Where I’m Wandering

Where I’m Wandering

Well, dang.  It’s been over a week since my last post.  The thing is, I wanted to make another post about Wander, the text adventure system from 1974, since after all the focus of this blog was initially supposed to be on old game creation systems, and… I didn’t think I had anything to say about it.

As far as the game goes that I’m writing in Wander, well, I’ve basically got all the puzzles planned; I just have to finalize the map.  And I’ve got a good start on coding it—the initial rooms, anyway, and some bits I don’t need the map finalized for.  But I don’t really have anything I can easily show for it here on the blog.

I was also working on implementing an online version of the Wander interpreter in Javascript, and… well, that’s where things got bogged down a bit.  See, I figured that’s one thing I could post about here, when I got that done, and that’s something I’d want to have done before I finished the game anyway.  (Otherwise there’d be no easy way for anyone to play the game when I did finish it.)

The problem was, I was going about implementing the interpreter in just about the stupidest way possible.

So, the currently available version of the Wander interpreter is in C, and dates from about 1978, according to the copyright date, though it may have been written earlier.  (The original version of the Wander interpreter, according to its creator Peter Langston, was written in 1974, but that original version doesn’t survive… or at least, if it does, it hasn’t turned up yet.)  So I’ve been going through the C code and working on reimplementing it in Javascript, which has been maybe a little more difficult than it could have been because the code isn’t just in C.  It’s very in C.  It does all sorts of weird C-y tricks with pointers.  Negative array indices.  Most of the game’s text being stored as one big block with pointers indicating the beginnings of particular bits.  That sort of thing.  It’s actually a bit surprising that the code makes so much use of these sorts of C shenanigans, because apparently the code wasn’t originally written in C; the original version was in HP Basic.  But apparently when Langston rewrote the interpreter in C, he basically rewrote it from scratch, and heavily C-ified it.

Now, of course I can’t do all those kinds of pointer tricks in Javascript, and I don’t think I’d want to even if I could.  So implementing the interpreter in Javascript isn’t so much a matter of directly translating the C code as it is seeing what the C code is trying to do and then figuring out a more Javascript-friendly way of doing it.  This means, incidentally, the behavior of the Javascript interpreter won’t be exactly the same as the behavior of the C version, but only in the sense that I’m not arbitrarily imposing limitations that were present in the C version due to set buffer sizes but don’t have to be there in the Javascript version.  Any game that the C interpreter can handle the Javascript version should be able to handle just fine.  (Which isn’t saying much, since currently there are only four known surviving games anyway…)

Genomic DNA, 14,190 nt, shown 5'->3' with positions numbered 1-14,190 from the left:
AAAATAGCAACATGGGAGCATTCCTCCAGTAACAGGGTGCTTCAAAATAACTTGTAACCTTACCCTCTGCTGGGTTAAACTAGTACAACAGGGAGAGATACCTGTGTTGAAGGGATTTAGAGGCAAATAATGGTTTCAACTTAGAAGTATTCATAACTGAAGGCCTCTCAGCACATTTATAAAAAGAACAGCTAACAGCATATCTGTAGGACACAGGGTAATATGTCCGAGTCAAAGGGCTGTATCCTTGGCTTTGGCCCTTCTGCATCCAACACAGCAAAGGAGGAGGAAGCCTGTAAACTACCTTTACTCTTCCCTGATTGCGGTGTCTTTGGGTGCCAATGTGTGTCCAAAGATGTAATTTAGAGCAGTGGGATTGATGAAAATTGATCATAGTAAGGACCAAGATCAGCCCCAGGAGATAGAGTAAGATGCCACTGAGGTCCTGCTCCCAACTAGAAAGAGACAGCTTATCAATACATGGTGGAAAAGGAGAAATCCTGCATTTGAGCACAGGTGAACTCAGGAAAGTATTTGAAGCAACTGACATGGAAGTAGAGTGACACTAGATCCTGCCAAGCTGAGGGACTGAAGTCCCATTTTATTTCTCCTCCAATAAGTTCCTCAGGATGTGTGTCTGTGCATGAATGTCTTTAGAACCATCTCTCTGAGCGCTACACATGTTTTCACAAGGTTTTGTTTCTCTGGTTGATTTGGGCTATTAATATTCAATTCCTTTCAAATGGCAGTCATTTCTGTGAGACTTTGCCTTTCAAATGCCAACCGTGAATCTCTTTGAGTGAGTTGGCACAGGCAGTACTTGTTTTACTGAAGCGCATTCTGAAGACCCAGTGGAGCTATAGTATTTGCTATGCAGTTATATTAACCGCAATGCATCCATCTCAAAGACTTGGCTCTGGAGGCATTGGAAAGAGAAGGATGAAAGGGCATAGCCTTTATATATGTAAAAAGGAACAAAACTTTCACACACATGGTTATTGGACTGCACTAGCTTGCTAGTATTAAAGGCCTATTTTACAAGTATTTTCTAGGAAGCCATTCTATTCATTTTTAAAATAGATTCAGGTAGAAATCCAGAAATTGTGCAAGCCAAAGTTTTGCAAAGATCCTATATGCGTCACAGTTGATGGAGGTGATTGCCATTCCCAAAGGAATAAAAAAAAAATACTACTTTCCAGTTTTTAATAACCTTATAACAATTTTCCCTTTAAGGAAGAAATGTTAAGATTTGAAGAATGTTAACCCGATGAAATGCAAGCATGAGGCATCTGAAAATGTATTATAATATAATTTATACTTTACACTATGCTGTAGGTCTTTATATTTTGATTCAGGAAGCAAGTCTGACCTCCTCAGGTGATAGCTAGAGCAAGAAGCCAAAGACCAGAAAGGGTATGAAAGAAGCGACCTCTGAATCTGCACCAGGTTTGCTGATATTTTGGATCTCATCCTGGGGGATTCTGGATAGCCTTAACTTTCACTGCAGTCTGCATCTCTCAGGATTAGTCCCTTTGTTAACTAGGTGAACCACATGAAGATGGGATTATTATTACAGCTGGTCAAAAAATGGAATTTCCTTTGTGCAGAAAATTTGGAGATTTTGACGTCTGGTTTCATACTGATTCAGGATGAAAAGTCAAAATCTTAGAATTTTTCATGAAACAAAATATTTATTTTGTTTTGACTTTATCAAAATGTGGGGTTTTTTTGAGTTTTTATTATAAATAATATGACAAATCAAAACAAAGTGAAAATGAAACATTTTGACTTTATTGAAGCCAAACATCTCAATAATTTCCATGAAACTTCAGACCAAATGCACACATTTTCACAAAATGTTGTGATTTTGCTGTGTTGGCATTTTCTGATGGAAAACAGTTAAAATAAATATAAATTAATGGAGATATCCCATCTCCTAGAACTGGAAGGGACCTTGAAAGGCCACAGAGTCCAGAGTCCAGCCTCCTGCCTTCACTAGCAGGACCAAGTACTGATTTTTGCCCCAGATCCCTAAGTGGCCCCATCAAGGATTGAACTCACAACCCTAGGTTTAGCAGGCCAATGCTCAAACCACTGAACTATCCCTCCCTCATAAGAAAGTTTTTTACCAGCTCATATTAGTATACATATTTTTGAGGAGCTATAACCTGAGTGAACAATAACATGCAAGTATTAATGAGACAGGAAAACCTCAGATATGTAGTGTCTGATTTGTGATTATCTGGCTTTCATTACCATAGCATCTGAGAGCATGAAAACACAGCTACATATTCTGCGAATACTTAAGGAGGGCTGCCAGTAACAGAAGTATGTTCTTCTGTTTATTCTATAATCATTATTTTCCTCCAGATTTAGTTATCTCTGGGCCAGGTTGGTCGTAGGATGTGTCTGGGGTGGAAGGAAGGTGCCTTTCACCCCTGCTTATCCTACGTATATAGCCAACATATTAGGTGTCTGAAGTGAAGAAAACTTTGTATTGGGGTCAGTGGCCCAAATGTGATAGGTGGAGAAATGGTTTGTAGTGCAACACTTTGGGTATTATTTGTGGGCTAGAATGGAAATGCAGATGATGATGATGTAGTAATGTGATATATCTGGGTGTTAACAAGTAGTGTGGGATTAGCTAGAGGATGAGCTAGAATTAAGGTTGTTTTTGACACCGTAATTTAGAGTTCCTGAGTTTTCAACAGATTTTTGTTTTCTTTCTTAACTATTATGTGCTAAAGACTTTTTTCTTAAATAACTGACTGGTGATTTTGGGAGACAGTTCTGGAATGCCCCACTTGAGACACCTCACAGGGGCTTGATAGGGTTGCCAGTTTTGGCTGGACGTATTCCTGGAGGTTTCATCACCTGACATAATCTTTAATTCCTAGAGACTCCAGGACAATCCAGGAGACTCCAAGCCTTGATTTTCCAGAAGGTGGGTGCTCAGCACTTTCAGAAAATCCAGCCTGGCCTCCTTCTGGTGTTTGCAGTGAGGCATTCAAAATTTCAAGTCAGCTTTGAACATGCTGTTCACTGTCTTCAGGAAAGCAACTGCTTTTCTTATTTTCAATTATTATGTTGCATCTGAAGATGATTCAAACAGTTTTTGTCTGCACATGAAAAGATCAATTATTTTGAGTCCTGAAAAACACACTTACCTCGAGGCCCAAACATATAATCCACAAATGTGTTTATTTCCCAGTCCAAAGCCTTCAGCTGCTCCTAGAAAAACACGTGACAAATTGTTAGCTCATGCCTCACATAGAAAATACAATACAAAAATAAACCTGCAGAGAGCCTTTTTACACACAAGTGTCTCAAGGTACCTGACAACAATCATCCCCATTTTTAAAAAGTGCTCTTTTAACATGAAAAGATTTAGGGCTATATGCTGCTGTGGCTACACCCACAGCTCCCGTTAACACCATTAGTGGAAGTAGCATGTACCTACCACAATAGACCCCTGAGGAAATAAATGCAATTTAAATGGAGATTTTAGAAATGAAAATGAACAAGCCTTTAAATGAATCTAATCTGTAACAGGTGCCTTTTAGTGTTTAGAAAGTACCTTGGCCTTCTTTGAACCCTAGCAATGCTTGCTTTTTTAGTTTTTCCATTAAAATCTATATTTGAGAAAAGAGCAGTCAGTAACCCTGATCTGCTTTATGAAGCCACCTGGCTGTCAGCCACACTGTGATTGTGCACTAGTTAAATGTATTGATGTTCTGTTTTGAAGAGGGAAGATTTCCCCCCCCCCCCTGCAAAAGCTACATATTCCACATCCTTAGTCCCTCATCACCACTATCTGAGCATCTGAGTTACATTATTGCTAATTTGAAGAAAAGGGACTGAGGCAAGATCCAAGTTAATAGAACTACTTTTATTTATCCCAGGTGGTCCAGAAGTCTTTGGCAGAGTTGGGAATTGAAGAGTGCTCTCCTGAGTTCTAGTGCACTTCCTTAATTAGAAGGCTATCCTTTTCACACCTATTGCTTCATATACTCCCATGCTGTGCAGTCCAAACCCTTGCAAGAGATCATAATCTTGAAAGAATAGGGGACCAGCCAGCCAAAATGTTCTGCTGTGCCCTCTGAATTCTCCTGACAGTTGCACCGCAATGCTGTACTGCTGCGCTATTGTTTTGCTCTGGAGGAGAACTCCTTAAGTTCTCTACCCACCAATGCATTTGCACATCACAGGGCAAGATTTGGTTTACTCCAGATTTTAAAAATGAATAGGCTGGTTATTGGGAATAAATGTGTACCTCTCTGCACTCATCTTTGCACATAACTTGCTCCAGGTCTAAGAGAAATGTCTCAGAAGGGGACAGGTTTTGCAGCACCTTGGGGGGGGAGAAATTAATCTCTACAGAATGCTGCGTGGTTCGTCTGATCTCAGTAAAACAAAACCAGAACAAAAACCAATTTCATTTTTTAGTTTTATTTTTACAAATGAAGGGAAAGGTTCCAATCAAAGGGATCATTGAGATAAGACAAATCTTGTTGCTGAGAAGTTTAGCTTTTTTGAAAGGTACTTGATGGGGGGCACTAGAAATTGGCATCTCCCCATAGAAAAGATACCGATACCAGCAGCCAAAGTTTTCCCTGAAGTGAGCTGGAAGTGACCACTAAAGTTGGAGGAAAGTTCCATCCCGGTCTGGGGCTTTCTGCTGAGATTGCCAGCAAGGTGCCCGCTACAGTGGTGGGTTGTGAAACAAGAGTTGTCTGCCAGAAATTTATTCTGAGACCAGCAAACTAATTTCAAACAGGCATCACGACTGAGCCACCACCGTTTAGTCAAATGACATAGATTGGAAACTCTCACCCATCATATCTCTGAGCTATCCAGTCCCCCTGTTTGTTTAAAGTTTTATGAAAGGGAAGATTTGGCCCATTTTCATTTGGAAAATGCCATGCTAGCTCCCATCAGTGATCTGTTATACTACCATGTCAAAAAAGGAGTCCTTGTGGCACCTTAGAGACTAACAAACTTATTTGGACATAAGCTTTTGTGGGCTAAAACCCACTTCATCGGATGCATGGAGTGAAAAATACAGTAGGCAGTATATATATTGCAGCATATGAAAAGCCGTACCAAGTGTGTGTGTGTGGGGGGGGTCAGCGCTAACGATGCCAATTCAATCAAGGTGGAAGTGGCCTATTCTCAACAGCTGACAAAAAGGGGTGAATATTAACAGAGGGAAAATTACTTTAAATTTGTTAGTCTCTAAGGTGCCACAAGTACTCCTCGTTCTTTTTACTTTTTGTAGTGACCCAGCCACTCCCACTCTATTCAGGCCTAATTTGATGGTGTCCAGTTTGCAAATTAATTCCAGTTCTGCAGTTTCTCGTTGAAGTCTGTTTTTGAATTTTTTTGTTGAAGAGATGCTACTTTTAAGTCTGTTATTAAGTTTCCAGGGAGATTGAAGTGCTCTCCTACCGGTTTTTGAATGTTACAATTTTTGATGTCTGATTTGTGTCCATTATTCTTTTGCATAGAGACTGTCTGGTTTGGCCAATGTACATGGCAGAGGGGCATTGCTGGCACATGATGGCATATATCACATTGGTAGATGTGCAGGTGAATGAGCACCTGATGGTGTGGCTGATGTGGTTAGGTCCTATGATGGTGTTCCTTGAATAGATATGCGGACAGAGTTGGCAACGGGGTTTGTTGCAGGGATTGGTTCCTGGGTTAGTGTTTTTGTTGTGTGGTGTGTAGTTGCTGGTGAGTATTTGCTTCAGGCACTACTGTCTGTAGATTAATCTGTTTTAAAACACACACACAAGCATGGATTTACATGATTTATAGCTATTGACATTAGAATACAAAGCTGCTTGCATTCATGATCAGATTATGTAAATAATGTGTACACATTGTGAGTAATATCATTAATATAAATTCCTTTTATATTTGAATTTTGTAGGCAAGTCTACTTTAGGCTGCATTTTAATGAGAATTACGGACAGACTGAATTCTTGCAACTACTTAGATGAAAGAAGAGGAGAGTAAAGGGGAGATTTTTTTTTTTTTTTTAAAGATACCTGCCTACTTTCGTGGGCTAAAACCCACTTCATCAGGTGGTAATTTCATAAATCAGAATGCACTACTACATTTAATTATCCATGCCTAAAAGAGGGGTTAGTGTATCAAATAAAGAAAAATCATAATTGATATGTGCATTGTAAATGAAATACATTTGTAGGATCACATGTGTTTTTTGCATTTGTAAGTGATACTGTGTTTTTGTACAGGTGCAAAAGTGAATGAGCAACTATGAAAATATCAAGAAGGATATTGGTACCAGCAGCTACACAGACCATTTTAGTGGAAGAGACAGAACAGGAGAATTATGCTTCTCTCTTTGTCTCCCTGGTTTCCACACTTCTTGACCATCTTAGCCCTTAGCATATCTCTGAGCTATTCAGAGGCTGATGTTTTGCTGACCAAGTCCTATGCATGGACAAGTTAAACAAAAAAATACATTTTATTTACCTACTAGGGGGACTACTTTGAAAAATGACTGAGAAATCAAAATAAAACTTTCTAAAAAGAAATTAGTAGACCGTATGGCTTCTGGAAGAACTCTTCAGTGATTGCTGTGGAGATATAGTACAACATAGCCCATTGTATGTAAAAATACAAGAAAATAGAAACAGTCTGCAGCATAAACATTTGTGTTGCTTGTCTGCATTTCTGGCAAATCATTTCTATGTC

Okay, all of that isn’t the stupid part.  The stupid part is that I was going about the coding completely backwards.

I was just essentially going function by function through the C code and writing an equivalent Javascript function.  But I didn’t really have any basic input/output functions, because the input and output was of course going to be handled through the webpage, and I didn’t have the webpage set up yet.  That means I had no way of actually testing that the code worked, and, since I was kind of putting off worrying about the input and output until the end, wouldn’t have a way until the code was done.  So apparently I was going to write all the code and then test it and debug it.  Which… makes no sense at all, and I’m an idiot.

And the thing is, I guess kind of knew that, which is why I put off working on the interpreter.  But since that was the next thing I wanted to finish, that meant putting off working on the game as well.  So essentially I’ve gotten nothing done on the Wander game because I was put off by what a hassle the interpreter was going to be.

Of course, it wouldn’t be a hassle if I just did things the right way around, taking care of the basic input and output routines first so the code would actually do something, and then coding one bit at a time and testing as I go to make sure each piece works instead of just tossing the whole thing together at once and hoping it wasn’t a total disaster.  So… I finally just went ahead and did that.  The first thing, I mean, doing things the right way around.  I finally did what I should have done first, before I even started working on reimplementing the C code in Javascript, and got the website set up where it’s going to go, along with the means to pass basic input and output to and from the game code.

If you want to take a look, it’s at http://comparativecreation.com/Wander, but right now the basic input and output is pretty much all that’s there; I haven’t put in the actual interpreter code yet.  As for that code… well, the work I’ve done isn’t going to go completely to waste, but I’m going to test a bit at a time rather than throwing the whole thing into the webpage at once.

So, now that I’m going about this in a way that isn’t completely ridiculous, I hope to have the online Wander interpreter up and running within the next week or two.  And I still hope to have the Wander game I’m working on, “It Shall Not Be”, done by the end of the month, though we’ll see how realistic that ends up being.  In the meantime, I do have plans for some other posts about recent games that I hope to have up shortly…

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